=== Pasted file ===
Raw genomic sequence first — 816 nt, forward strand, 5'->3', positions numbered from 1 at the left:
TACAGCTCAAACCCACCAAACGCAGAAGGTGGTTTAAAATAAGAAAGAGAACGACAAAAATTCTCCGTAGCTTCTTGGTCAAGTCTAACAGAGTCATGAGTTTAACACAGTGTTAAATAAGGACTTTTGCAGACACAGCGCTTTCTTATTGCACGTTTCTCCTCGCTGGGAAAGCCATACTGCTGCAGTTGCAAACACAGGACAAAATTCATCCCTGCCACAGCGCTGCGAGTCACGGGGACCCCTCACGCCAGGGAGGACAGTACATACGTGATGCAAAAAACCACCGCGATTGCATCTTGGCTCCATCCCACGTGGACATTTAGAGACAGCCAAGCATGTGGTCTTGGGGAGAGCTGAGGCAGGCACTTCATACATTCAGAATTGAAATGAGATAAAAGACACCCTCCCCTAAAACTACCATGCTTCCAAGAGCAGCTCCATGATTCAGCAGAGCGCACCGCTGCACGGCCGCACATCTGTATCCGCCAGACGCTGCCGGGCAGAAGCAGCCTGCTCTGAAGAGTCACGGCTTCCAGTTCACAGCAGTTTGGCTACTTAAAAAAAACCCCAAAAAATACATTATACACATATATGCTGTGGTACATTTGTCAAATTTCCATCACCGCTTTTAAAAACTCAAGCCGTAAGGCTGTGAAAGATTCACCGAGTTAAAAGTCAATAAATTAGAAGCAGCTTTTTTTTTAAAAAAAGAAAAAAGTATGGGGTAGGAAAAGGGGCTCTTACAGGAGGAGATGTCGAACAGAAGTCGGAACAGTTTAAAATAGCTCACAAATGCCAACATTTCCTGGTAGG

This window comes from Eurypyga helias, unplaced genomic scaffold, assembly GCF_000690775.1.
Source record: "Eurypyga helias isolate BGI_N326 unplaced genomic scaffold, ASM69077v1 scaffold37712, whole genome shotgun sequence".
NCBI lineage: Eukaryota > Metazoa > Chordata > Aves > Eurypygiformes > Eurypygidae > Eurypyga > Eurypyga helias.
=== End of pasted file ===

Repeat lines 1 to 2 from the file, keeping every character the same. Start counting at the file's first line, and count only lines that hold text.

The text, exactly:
Raw genomic sequence first — 816 nt, forward strand, 5'->3', positions numbered from 1 at the left:
TACAGCTCAAACCCACCAAACGCAGAAGGTGGTTTAAAATAAGAAAGAGAACGACAAAAATTCTCCGTAGCTTCTTGGTCAAGTCTAACAGAGTCATGAGTTTAACACAGTGTTAAATAAGGACTTTTGCAGACACAGCGCTTTCTTATTGCACGTTTCTCCTCGCTGGGAAAGCCATACTGCTGCAGTTGCAAACACAGGACAAAATTCATCCCTGCCACAGCGCTGCGAGTCACGGGGACCCCTCACGCCAGGGAGGACAGTACATACGTGATGCAAAAAACCACCGCGATTGCATCTTGGCTCCATCCCACGTGGACATTTAGAGACAGCCAAGCATGTGGTCTTGGGGAGAGCTGAGGCAGGCACTTCATACATTCAGAATTGAAATGAGATAAAAGACACCCTCCCCTAAAACTACCATGCTTCCAAGAGCAGCTCCATGATTCAGCAGAGCGCACCGCTGCACGGCCGCACATCTGTATCCGCCAGACGCTGCCGGGCAGAAGCAGCCTGCTCTGAAGAGTCACGGCTTCCAGTTCACAGCAGTTTGGCTACTTAAAAAAAACCCCAAAAAATACATTATACACATATATGCTGTGGTACATTTGTCAAATTTCCATCACCGCTTTTAAAAACTCAAGCCGTAAGGCTGTGAAAGATTCACCGAGTTAAAAGTCAATAAATTAGAAGCAGCTTTTTTTTTAAAAAAAGAAAAAAGTATGGGGTAGGAAAAGGGGCTCTTACAGGAGGAGATGTCGAACAGAAGTCGGAACAGTTTAAAATAGCTCACAAATGCCAACATTTCCTGGTAGG